Purchasing an LLC is an elaborate task, but with the right expertise, it becomes a process that’s both manageable and profitable.
As seasoned financial advisors, we’ve walked this path time and again, helping clients strike fair deals that align with their financial objectives.
In this guide, we clarify the intricacies of the LLC purchase agreement, due diligence, and legal documents involved, and underscore the significance of understanding the operating agreement, business licenses, and personal assets.
Moreover, we’ll delve into assessing the financial health of the LLC, mitigating personal liabilities, and evaluating the long-term viability of your investment.
So, let’s see how to buy an LLC the simple way.
- When purchasing an LLC, you need to follow the steps imposed by the law to make sure the transaction complies with state regulations.
- The advantages of acquiring an LLC include established operations, a customer base, a business model, and experienced employees.
- However, be aware of potential disadvantages like hidden problems, clashes in company culture, liabilities, and overvaluation.
- We recommend obtaining guidance from professionals for a successful acquisition.
How to Purchase an LLC: A Step-by-Step Guide
To buy an LLC, first identify a suitable entity. Then, conduct due diligence to assess its financial health. Negotiate terms, sign a purchase agreement, ensure transfer of intellectual property, and finally, file the change of ownership with the state.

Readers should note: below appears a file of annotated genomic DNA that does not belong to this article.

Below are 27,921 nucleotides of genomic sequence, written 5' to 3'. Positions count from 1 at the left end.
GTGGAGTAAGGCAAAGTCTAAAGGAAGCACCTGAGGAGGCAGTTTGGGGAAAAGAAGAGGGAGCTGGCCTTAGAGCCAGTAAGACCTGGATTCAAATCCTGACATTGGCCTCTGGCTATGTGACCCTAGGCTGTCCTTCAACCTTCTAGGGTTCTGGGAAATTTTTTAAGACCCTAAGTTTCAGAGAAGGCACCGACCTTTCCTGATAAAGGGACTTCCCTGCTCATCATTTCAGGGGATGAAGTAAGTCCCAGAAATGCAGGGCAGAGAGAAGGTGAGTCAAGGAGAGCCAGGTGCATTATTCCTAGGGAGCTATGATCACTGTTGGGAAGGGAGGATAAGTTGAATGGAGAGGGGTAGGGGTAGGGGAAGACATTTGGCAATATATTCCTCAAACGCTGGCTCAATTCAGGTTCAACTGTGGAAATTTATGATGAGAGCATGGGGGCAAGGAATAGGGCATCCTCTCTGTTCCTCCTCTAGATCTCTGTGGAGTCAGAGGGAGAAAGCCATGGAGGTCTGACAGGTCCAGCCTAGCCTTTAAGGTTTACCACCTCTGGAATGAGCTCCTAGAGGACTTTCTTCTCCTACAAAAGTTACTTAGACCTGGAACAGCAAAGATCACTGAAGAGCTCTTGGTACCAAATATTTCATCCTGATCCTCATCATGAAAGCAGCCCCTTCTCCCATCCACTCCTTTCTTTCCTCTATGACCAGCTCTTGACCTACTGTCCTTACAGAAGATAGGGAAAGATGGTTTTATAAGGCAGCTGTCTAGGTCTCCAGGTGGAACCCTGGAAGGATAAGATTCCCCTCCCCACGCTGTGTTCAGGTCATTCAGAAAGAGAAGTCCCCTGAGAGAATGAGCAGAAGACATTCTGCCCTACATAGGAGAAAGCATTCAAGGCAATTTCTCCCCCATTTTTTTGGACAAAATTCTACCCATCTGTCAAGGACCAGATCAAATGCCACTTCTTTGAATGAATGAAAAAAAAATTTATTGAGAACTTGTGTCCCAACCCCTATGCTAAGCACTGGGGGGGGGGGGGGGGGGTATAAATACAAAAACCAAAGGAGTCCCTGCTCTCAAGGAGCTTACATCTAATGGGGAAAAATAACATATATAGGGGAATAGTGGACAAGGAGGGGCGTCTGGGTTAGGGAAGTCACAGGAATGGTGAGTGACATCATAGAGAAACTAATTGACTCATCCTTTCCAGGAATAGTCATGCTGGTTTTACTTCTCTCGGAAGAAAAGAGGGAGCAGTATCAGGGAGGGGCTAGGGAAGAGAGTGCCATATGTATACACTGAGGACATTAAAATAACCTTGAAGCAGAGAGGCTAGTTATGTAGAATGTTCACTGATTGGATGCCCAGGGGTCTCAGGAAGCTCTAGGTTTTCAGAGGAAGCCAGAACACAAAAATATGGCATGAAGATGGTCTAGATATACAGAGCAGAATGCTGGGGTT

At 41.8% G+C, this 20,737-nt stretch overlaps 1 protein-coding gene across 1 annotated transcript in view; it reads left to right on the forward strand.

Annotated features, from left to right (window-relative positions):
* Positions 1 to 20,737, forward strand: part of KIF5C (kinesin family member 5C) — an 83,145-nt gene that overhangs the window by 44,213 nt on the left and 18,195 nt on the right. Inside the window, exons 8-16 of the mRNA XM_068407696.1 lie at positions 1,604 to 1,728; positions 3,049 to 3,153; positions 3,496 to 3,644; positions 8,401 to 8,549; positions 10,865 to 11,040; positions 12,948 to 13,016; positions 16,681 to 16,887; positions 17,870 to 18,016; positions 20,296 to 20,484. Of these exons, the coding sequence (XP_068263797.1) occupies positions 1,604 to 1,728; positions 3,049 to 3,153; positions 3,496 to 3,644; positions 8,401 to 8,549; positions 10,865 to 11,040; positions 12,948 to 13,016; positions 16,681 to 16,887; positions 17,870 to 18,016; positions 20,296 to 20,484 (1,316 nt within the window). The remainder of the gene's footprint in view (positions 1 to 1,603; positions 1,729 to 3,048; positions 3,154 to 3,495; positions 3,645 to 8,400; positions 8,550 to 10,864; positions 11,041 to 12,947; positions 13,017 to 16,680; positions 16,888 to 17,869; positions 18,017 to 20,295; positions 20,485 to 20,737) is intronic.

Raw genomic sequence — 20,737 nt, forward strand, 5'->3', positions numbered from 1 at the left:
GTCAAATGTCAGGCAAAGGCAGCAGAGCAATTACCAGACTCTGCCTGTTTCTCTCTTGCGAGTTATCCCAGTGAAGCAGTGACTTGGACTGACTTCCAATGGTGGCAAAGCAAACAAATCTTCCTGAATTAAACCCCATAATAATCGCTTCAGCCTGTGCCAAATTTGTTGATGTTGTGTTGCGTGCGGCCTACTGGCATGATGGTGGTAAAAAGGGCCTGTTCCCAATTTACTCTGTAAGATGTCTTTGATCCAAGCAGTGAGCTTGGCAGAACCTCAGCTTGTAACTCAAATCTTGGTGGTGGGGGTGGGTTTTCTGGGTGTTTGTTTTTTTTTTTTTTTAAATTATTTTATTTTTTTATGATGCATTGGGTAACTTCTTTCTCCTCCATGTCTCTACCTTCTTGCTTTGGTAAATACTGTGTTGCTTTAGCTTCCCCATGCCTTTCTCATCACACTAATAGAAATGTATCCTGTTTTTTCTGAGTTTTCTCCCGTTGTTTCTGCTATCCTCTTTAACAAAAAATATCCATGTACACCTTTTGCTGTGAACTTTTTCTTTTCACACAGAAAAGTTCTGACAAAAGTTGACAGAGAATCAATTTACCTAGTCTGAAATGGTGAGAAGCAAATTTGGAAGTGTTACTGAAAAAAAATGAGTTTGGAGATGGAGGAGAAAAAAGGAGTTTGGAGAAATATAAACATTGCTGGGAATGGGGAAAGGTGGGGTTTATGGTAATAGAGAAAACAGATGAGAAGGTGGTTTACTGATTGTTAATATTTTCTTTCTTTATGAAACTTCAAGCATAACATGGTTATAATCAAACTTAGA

We discuss all steps in detail below:
Step 1: Find a Business to Buy
The first step to buying an LLC is identifying a business to acquire. In our experience, business newspapers, trade publications, and your local chamber of commerce are good starting points.
However, networking also plays a crucial role. Express your interest in buying an LLC to your peers in the industry, and you may find opportunities that aren’t publicly advertised.
Things to consider when selecting a business to buy:
- The LLC’s financial history: Do they have a history of stable revenues and profits?
- The LLC’s operations: Does the business have a loyal customer base and a solid market presence?
- The structure of the LLC: Is it a sole proprietorship, or does it have multiple members?
Step 2: Begin Negotiations
Once you’ve identified a potential LLC to purchase, the next step is to initiate negotiations. This is often done through an intermediary, like a broker or an attorney.
In most cases, the current business owner or a designated representative is authorized to negotiate the sale.
Step 3: Create a Term Sheet or Memorandum of Understanding
After initial negotiations, create a term sheet or a memorandum of understanding, which is essentially a formal outline of the proposed deal. We advise all our customers to create this document, as while it is non-binding, it sets the stage for more involved negotiations.
What goes into a Term Sheet:
- Proposed purchase price: This is the proposed price for either buying the entire LLC or only the assets, depending on the structure of the deal.
- Structure of the deal: Will you be buying a limited liability company as a whole or only the LLC assets?
Step 4: Complete Due Diligence
With a term sheet in place, you now transition into the due diligence phase. This is arguably the most critical part of buying an LLC. It’s during this phase that you’ll gain an in-depth understanding of the business’s financial health, legal standing, and overall viability.
What to look for:
- Financial statements: Review the most recent financial statement and the LLC’s tax returns for the past few years.
- Legal documents: Ensure the LLC’s operating agreement, articles of organization, and any employment agreements are in order.
- Assets and liabilities: Conduct a thorough examination of the LLC’s assets, bank accounts, and current outstanding debts.